Chapter 5: Apostles Among Us

Macarthur has a twofold argument: the apostolic office has expired, and if the apostolic office expired, then other gifts may have expired (MacArthur 91). He further argues, “The Charismatic movement operates on the premise that everything that happened in the early church ought to be expected and experienced in the church today” (91). I agree with Macarthur’s definition of apostleship, but I dispute the conclusions he draws from it.

Quoting Sam Storms, he says, “But even he [Storms] acknowledges that ‘since no one today can meet the qualification of having seen the risen Christ with his own eyes, there are no apostles today’” (93). If Storms is correct, and I think he is, and if Macarthur thinks Storms is correct, and I think he does think that, then Macarthur has just contradicted his earlier statement on page 91 that the Charismatic Movement operates on the premise that everything” is in effect today (emphasis original).

We can leave that contradiction aside for the moment. Macarthur’s real target is Peter Wagner. I don’t feel a need to defend Wagner, so I’ll move on.

Macarthur argues that “The New Testament apostles were recognized as the revelatory agents of God, and as such they possessed an unsurpassed level of authority in church history” (94). This is a good statement and I think it lends evidence to the claim that prophetic words of wisdom are not in the same category as Scriptural revelations.

Can Prophecy be fallible?

This is the toughest objection and where Macarthur is initially on stronger ground. Mind you, this objection, if it carries, presents a huge difficulty for continuationism but it does not prove the book’s thesis. Before we answer the question whether prophecy can be fallible, let’s ask if it is always authoritative? Presumably, the cessationist would answer “yes.” We’ll come back to that.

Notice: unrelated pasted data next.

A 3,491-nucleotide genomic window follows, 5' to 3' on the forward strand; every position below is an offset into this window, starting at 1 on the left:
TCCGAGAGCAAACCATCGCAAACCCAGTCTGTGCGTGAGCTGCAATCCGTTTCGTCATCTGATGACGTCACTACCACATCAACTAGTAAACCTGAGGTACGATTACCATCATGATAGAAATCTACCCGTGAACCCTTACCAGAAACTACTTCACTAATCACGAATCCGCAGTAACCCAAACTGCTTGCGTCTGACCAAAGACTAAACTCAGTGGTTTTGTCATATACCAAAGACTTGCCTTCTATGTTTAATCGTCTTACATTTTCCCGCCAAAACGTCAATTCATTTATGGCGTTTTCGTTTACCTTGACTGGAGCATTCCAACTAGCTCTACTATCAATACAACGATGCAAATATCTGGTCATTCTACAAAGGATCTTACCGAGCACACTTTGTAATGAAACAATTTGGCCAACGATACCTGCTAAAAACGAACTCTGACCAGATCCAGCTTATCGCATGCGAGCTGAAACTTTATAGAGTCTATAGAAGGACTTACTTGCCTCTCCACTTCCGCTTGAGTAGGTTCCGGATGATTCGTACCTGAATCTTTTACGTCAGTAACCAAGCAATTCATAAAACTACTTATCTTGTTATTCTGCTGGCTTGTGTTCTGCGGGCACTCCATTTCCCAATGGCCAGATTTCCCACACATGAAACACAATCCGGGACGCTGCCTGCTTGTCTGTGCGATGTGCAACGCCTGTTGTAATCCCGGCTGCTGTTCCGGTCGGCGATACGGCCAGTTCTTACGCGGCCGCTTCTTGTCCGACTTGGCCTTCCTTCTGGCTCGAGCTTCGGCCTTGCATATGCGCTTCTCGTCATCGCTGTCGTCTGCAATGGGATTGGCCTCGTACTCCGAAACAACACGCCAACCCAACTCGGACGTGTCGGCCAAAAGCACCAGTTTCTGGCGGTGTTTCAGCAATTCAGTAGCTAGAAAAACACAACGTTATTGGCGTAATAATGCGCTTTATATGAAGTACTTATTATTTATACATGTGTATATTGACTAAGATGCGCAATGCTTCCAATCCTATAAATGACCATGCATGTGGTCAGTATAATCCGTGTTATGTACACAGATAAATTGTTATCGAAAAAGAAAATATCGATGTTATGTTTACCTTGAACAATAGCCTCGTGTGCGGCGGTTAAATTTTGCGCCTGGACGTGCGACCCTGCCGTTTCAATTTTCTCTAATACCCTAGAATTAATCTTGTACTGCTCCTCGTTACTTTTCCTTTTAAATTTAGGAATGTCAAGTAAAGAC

I think both sides are confusing an issue. Divine prophecy itself is always infallible because it comes from God, but does that mean that the prophet is always giving divine prophecy? Could he just be mistaken? Macarthur is quick to respond that false prophets in the Old Testament should die. Well, yes, because their false prophecy almost always involved going after other gods.

Still, the cessationist will urge that the Bible said fallible prophets should die. Okay, let’s reread some of Paul’s statements, like in 1 Corinthians 14: “Earnestly desire to prophecy but if you get it wrong I will kill you.” The text just doesn’t read that way. I think something else is going on.

One more point: if we should always expect prophets to be 100% accurate and if prophets are giving forth potential-Scripture, then why does Paul tell us to test the prophecies (1 Cor. 5:21)? If it is a divinely binding Revelation, you should not test it but obey!

Formal Criticisms

The first and most obvious criticism is Macarthur’s oscillating thesis. From earlier in the book he appeared to attack the elevation of experience over theology, which thesis is independent of whether the gifts continue today. So even if his thesis is successful, he has not disproven continuing gifts. Much of the book, however, is either a running catalogue of charismatic abuses or it is a comparison of all forms of Charismatic theology with cults like Mormonism.

Misleading Statements and Inaccuracies

Macarthur’s account suffers from a number of either misleading statements or theological inaccuracies. These errors aren’t serious enough to refute the whole book, but they are worth pointing out. I think at best they show that Macarthur’s arguments aren’t serious enough to fully take down the continuationist thesis.

The Canon

What makes a book canonical? Or rather, what gives it apostolic authority? Macarthur answers, “If a book or epistle claiming to speak with prophetic authority was written by an apostles or under apostolic oversight, it was recognized as inspired and authoritative” (95). Please note that Macarthur gives at least two necessary conditions for canonicity: 1) prophetic authority AND 2) apostolic connection. (1) is the issue under question, which makes (2) the clincher. Here is the problem: who wrote Hebrews? This is where Roman Catholic and Eastern Orthodox apologists have a field day with us, and who can fault them?

On another point, if the canon is “closed” today, then how do you know it is closed? Mind you, I think the canon is closed for all functional purposes, but I don’t see how you can have fully epistemic confidence it is closed. Which book of the Bible says it is closed? Revelation 22 doesn’t count, because it’s just talking about Revelation (and this is a bigger problem if you accept an early date for Revelation). If you can’t prove the canon is closed from Scripture alone, which is impossible to prove, then you can’t prove beyond a shadow of a doubt that people are adding to the canon.

Theological inaccuracies

Macarthur defines sola scriptura as “the only divinely revealed word and therefore the believer’s true authority for sound doctrine and righteous living” (214). This is a half-truth. For the Reformers, Scripture was first of all the norm that normed lesser norms. It is not the only source of truth, but the final source of truth.